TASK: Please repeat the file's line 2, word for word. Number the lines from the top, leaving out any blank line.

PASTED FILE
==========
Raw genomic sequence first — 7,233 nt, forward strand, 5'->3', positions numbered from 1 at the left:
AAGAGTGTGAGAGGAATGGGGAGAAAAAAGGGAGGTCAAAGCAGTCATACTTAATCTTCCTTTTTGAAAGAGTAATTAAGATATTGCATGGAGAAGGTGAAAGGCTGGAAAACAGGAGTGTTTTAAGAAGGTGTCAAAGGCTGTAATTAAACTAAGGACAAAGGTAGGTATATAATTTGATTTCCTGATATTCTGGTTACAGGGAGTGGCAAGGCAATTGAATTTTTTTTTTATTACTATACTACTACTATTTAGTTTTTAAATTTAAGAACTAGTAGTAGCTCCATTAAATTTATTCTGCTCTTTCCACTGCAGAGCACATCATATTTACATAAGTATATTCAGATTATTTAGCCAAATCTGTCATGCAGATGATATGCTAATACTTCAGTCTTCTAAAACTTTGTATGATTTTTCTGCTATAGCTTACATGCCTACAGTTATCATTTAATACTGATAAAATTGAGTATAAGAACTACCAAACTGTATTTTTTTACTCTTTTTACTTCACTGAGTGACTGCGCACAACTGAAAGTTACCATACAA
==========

AAGAGTGTGAGAGGAATGGGGAGAAAAAAGGGAGGTCAAAGCAGTCATACTTAATCTTCCTTTTTGAAAGAGTAATTAAGATATTGCATGGAGAAGGTGAAAGGCTGGAAAACAGGAGTGTTTTAAGAAGGTGTCAAAGGCTGTAATTAAACTAAGGACAAAGGTAGGTATATAATTTGATTTCCTGATATTCTGGTTACAGGGAGTGGCAAGGCAATTGAATTTTTTTTTTATTACTATACTACTACTATTTAGTTTTTAAATTTAAGAACTAGTAGTAGCTCCATTAAATTTATTCTGCTCTTTCCACTGCAGAGCACATCATATTTACATAAGTATATTCAGATTATTTAGCCAAATCTGTCATGCAGATGATATGCTAATACTTCAGTCTTCTAAAACTTTGTATGATTTTTCTGCTATAGCTTACATGCCTACAGTTATCATTTAATACTGATAAAATTGAGTATAAGAACTACCAAACTGTATTTTTTTACTCTTTTTACTTCACTGAGTGACTGCGCACAACTGAAAGTTACCATACAA